12 Days to 40: Day whatever

Not the favourite

Felix got a stick lodged in his arm in the playground last week. Apparently he “tripped and fell”. “Tripped and fell” actually means “we play a game called Tomahawk Wars where we throw sticks at each other and one lodged in my arm”.

Exhibit A

We “hoped” he got all the stick out because the FIRST AID TRAINED teachers are NOT allowed to touch the students to pull twigs from their forearms for them. It went a bit red and a bit icky so I whacked some antiseptic cream on it for a few days and it cleared up. Mostly.

Then this dark spot on the wound site appeared. Which, it turns out, would be the rest of the branch. I tried digging it out tonight with some tweezers and a needle but the writhing crying child didn’t help. I was also worried I might not get it all out and that this saga would drag on past Christmas. I mean, I’m already bored. So I took him up to our second home, Mona Vale Hospital Emergency.

I figured the likely event would be some local anaesthetic, a scalpel and a LOT of saline solution and then a stitch. Felix is INSANELY needle phobic so he was not happy about this concept AT ALL.

The registrar quizzed me (HOW LONG AGO?) then the senior doctor came in, took one look at it and said, “yeah, that needs surgery”.

Exhibit B

I seriously thought he was taking the piss and laughed.

He wasn’t taking the piss, the kid needs surgery.

SURGERY. Something about length of time it’s been in there (shut up), that it’s a branch (lots of germs), near a joint (DANGER DANGER) and that these things can be “a bit fiddly”.

(namby pamby soft cocks)

And this was meant to be a post about how he started at a new high school today, TODAY.

SO not the favourite.

 

ONWARD!

Related Posts Plugin for WordPress, Blogger...

  • http://blackbird17.blogspot.com blackbird

    In truth, though, children do not play with sticks enough anymore.
    Children hardly play outdoors!
    I say bravo to our brave Felix for partaking in the Stab-Your-Friends-With-Sticks game.
    Surgery is a mere sideline to the real action of stabbing people. Obviously.

  • trash

    Blackbird is right. In the manner of all healthy childhoods he has learned through play that actions hv consequences and, in this particular instance, these can be directly transposed to adult actions and consequences; therein he will stay well clear of gangs so that he may avoid future encounters with big, fuck off needles and the subsequent derp tissue scraping with scalpels. Good parenting award for you my dear. Well played.

  • Paola

    Oh dear God.

    Sorry, I can’t be as positive as Bb or Trash … must be MY INSANE needle phobia but I am shocked and scared and OHMYGOD …. ahem … sorry …

    I’ll leave you good parents to it, mkay?

  • http://Www.vintagericrac.blogspot.com Jodie

    yeah, well anyone messing with the shenanigans this close to kick off is not my bloody favourite either!
    be well Felix, if only to recieve many tellings off for this one.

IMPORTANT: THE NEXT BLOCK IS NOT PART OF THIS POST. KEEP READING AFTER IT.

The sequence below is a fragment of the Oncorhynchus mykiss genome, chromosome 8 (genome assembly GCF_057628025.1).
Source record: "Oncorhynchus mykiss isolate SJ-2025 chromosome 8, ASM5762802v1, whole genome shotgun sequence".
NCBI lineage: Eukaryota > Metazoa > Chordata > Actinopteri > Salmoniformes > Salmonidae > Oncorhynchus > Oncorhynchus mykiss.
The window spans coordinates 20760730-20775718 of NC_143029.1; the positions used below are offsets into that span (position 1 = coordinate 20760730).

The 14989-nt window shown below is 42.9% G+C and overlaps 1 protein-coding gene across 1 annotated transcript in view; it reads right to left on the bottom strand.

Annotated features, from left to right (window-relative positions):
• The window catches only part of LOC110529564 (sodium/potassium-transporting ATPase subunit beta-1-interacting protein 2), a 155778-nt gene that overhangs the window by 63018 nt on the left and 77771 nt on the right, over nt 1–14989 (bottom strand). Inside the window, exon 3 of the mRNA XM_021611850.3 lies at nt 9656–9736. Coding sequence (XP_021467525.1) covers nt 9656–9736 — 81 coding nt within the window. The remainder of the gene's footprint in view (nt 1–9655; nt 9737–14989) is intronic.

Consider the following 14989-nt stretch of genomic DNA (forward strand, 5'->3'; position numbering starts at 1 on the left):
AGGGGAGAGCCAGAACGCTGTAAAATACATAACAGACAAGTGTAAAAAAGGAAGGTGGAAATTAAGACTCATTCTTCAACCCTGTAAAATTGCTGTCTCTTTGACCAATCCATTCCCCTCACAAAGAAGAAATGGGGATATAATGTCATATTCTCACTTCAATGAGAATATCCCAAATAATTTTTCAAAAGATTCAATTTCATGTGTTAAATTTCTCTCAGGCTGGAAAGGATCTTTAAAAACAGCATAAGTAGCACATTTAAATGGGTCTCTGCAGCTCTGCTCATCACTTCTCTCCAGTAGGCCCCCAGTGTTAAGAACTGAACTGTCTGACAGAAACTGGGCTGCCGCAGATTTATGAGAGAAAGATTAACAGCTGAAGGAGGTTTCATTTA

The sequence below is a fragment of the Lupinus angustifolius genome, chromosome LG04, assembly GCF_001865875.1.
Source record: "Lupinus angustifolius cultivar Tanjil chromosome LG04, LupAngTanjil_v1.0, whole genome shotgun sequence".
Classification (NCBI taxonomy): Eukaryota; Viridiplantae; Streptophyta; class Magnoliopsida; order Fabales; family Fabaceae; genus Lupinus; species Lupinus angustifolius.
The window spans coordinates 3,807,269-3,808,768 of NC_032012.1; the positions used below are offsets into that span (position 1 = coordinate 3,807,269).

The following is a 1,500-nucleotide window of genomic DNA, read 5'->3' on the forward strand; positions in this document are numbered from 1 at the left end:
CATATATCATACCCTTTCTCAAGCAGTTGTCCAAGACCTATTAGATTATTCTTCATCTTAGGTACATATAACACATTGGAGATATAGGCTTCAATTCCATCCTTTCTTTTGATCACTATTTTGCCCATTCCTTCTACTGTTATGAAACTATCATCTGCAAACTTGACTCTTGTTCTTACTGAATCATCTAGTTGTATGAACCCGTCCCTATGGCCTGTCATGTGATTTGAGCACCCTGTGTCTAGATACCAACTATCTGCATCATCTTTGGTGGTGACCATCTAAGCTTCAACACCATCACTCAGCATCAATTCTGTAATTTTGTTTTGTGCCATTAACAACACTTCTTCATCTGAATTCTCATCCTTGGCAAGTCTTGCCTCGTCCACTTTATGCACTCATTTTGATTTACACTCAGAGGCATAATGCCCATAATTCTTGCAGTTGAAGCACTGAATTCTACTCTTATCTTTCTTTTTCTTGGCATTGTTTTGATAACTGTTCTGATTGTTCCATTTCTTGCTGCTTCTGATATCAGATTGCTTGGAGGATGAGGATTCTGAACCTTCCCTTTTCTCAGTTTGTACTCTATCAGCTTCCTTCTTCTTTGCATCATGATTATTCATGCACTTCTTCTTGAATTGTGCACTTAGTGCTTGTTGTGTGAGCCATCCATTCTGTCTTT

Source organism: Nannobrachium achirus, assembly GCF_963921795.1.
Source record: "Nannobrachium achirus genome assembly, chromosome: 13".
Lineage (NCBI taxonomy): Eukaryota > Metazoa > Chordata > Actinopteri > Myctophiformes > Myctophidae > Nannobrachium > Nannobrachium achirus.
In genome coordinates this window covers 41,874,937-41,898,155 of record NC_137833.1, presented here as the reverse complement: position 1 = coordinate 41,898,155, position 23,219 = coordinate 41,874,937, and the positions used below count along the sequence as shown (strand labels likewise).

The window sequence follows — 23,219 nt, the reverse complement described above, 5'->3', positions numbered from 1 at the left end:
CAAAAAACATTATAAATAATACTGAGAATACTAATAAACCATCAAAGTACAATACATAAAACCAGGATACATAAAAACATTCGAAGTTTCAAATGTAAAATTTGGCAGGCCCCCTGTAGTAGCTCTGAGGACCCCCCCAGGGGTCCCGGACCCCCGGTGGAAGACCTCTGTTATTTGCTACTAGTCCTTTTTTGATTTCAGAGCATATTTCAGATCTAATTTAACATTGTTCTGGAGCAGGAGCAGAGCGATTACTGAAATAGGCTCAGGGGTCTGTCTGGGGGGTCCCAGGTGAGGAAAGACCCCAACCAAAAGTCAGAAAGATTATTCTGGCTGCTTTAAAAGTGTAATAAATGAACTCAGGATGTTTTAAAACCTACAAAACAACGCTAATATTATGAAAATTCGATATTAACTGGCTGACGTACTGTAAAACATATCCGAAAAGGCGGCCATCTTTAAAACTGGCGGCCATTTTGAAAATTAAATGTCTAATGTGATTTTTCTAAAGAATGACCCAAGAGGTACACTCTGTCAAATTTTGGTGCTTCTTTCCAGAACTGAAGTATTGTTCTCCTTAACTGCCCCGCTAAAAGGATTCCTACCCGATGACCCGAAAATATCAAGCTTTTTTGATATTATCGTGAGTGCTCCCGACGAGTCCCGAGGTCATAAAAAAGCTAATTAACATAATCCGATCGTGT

• http://vicky-lifeonthehill.blogspot.com.au Vicky

    Bugger and damn it! Why is it that boys think up the games that involve throwing things at each other?! Don’t they get that they are going to send us grey???

  • Megan

    I hope they don’t have ‘throw sharp sticks at each other’ games at the new high school. Pretty extreme consequence for a needle-phobic kid (hello cannula). Lesson undoubtedly learnt.

    Poor mum though.

  • http://Www.siximpossiblethings.net jac

    Boys. Boys? BOYS.

  • http://www.whatsarahdidnext.com What Sarah Did Next

    I’m imagining the look on the doctor’s face at your response to the news that Felix required surgery. And that makes ME laugh.

    Oh, Felix. You’ll be paying for this little episode for a while, hon. (But glad to hear about the new high school – hope it all goes well!)

    x

  • Big Bro

    So this explains why you haven’t been returning my calls!

  • Jane

    Chris broke his foot playing tennis with his personal trainer back in the day. He came home all “my foot huuuurts” and proceeded to limp like a land mine victim for hours. Fed up with the whinging, I drove him to hospital to have his foot xrayed. In my mind, they would scan it – and then give him a script for “harden the fuck up”. One of the bones (there are 28 bones in the foot and it wasn’t a BIG one) was cracked. So cast, crutches, panadeine forte script later… My smug “sucked in” was replaced by having to do everything from help him shower to mowing the lawns until the cast came off.

  • http://www.undertheyardarm.com Naomi

    This is probably why all the other teachers look at me with horror when I tell them I let my class play with sticks, without sanding the rough parts first. Maybe I should heed their warning…

    As for first aid, ludicrous as it is we are not allowed to use tweezers or take anything out of the skin, as it could be classed as surgery and we are not qualified to do that. Don’t even get me started on that…

    I took my son to the dr when he had a texta stabbed in his eye. I was all pfft whatever, but I went because he complained so much. He had an infection, and needed antibiotics. Sticks and textas, germ ridden and great for boy child weaponry.

  • nessy

    The hilarious irony of this was his phobia about a tiny stick in the arm to help him, not a big proper stick in the arm that might do him harm! At least is wasn’t a stick in the eye – I could not believe it when I heard my mother coming out of my mouth on the dangers of playing with stick for eyes. But I do know a great artist with one shonky eye due to a childhood stick.